A commonly held belief among educators, researchers, and students is that high-quality texts are easier to read than low-quality texts, as they contain more engaging narrative and story-like elements. Interestingly, these assumptions have typically failed to be supported by the writing literature. Research suggests that higher quality writing is typically associated with decreased levels of text narrativity and readability. Although narrative elements may sometimes be associated with high-quality writing, the majority of research suggests that higher quality writing is associated with decreased levels of text narrativity, and measures of readability in general. One potential explanation for this conflicting evidence lies in the situational influence of text elements on writing quality. In other words, it is possible that the frequency of specific linguistic or rhetorical text elements alone is not consistently indicative of essay quality. Rather, these effects may be largely driven by individual differences in students' ability to leverage the benefits of these elements in appropriate contexts. This dissertation presents the hypothesis that writing proficiency is associated with an individual's flexible use of text properties, rather than simply the consistent use of a particular set of properties. Across three experiments, this dissertation relies on a combination of natural language processing and dynamic methodologies to examine the role of linguistic flexibility in the text production process. Overall, the studies included in this dissertation provide important insights into the role of flexibility in writing skill and develop a strong foundation on which to conduct future research and educational interventions.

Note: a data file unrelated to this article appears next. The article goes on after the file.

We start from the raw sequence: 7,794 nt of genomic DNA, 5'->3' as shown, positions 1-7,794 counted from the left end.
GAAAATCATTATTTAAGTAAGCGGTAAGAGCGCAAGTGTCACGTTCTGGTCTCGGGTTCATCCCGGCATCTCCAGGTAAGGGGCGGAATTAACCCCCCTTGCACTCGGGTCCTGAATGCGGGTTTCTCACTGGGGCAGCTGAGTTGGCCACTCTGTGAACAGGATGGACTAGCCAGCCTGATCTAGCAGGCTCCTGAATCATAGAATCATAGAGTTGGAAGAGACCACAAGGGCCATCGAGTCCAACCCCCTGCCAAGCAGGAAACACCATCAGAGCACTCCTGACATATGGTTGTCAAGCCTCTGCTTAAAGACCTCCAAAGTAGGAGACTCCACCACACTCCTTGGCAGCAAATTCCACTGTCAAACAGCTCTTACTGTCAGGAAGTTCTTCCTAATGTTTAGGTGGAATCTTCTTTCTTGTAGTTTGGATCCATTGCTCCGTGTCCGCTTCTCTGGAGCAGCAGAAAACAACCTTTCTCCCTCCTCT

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Created

Date Created
  • 2017

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Information Density and Persuasiveness in Naturalistic Data

Description

Attitudes play a fundamental role when making critical judgments and the extremity of people’s attitudes can be influenced by one’s emotions, beliefs, or past experiences and behaviors. Human attitudes and

Attitudes play a fundamental role when making critical judgments and the extremity of people’s attitudes can be influenced by one’s emotions, beliefs, or past experiences and behaviors. Human attitudes and preferences are susceptible to social influence and attempts to influence or change another person’s attitudes are pervasive in all societies. Given the importance of attitudes and attitude change, the current project investigated linguistic aspects of conversations that lead to attitude change by analyzing a dataset mined from Reddit’s Change My View (Priniski & Horne, 2018). Analysis of the data was done using Natural Language Processing (NLP), specifically information density, to predict attitude change. Top posts from Reddit’s (N = 510,149) were imported and processed in Python and information density measures were computed. The results indicate that comments with higher information density are more likely to be awarded a delta and are perceived to be more persuasive.